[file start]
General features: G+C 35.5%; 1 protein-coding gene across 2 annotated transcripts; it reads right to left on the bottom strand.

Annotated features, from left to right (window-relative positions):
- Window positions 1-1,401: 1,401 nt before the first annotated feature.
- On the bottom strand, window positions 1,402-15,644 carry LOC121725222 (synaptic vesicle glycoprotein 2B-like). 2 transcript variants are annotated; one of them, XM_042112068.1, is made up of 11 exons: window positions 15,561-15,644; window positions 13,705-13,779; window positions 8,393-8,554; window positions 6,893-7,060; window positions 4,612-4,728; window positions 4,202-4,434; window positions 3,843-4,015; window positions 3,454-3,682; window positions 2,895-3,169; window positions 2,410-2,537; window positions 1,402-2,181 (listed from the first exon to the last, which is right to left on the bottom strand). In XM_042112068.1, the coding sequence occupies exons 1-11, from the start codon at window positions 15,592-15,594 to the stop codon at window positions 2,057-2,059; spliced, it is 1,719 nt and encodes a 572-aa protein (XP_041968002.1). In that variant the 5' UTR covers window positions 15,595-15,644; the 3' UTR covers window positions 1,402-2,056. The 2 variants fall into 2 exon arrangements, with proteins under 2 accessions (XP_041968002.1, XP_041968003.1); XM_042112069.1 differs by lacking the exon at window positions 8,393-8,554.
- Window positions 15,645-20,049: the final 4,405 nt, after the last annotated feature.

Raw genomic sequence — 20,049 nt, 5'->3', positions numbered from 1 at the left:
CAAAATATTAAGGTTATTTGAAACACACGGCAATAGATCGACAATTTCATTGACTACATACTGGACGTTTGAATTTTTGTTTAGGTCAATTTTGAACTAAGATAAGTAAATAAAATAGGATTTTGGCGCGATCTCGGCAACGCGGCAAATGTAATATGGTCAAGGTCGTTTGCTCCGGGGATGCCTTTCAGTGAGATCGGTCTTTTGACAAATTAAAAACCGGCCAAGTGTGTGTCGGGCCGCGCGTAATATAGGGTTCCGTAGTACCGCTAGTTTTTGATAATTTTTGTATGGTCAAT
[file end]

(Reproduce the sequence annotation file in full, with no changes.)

General features: G+C 35.5%; 1 protein-coding gene across 2 annotated transcripts; it reads right to left on the bottom strand.

Annotated features, from left to right (window-relative positions):
- Window positions 1-1,401: 1,401 nt before the first annotated feature.
- On the bottom strand, window positions 1,402-15,644 carry LOC121725222 (synaptic vesicle glycoprotein 2B-like). 2 transcript variants are annotated; one of them, XM_042112068.1, is made up of 11 exons: window positions 15,561-15,644; window positions 13,705-13,779; window positions 8,393-8,554; window positions 6,893-7,060; window positions 4,612-4,728; window positions 4,202-4,434; window positions 3,843-4,015; window positions 3,454-3,682; window positions 2,895-3,169; window positions 2,410-2,537; window positions 1,402-2,181 (listed from the first exon to the last, which is right to left on the bottom strand). In XM_042112068.1, the coding sequence occupies exons 1-11, from the start codon at window positions 15,592-15,594 to the stop codon at window positions 2,057-2,059; spliced, it is 1,719 nt and encodes a 572-aa protein (XP_041968002.1). In that variant the 5' UTR covers window positions 15,595-15,644; the 3' UTR covers window positions 1,402-2,056. The 2 variants fall into 2 exon arrangements, with proteins under 2 accessions (XP_041968002.1, XP_041968003.1); XM_042112069.1 differs by lacking the exon at window positions 8,393-8,554.
- Window positions 15,645-20,049: the final 4,405 nt, after the last annotated feature.

Raw genomic sequence — 20,049 nt, 5'->3', positions numbered from 1 at the left:
CAAAATATTAAGGTTATTTGAAACACACGGCAATAGATCGACAATTTCATTGACTACATACTGGACGTTTGAATTTTTGTTTAGGTCAATTTTGAACTAAGATAAGTAAATAAAATAGGATTTTGGCGCGATCTCGGCAACGCGGCAAATGTAATATGGTCAAGGTCGTTTGCTCCGGGGATGCCTTTCAGTGAGATCGGTCTTTTGACAAATTAAAAACCGGCCAAGTGTGTGTCGGGCCGCGCGTAATATAGGGTTCCGTAGTACCGCTAGTTTTTGATAATTTTTGTATGGTCAAT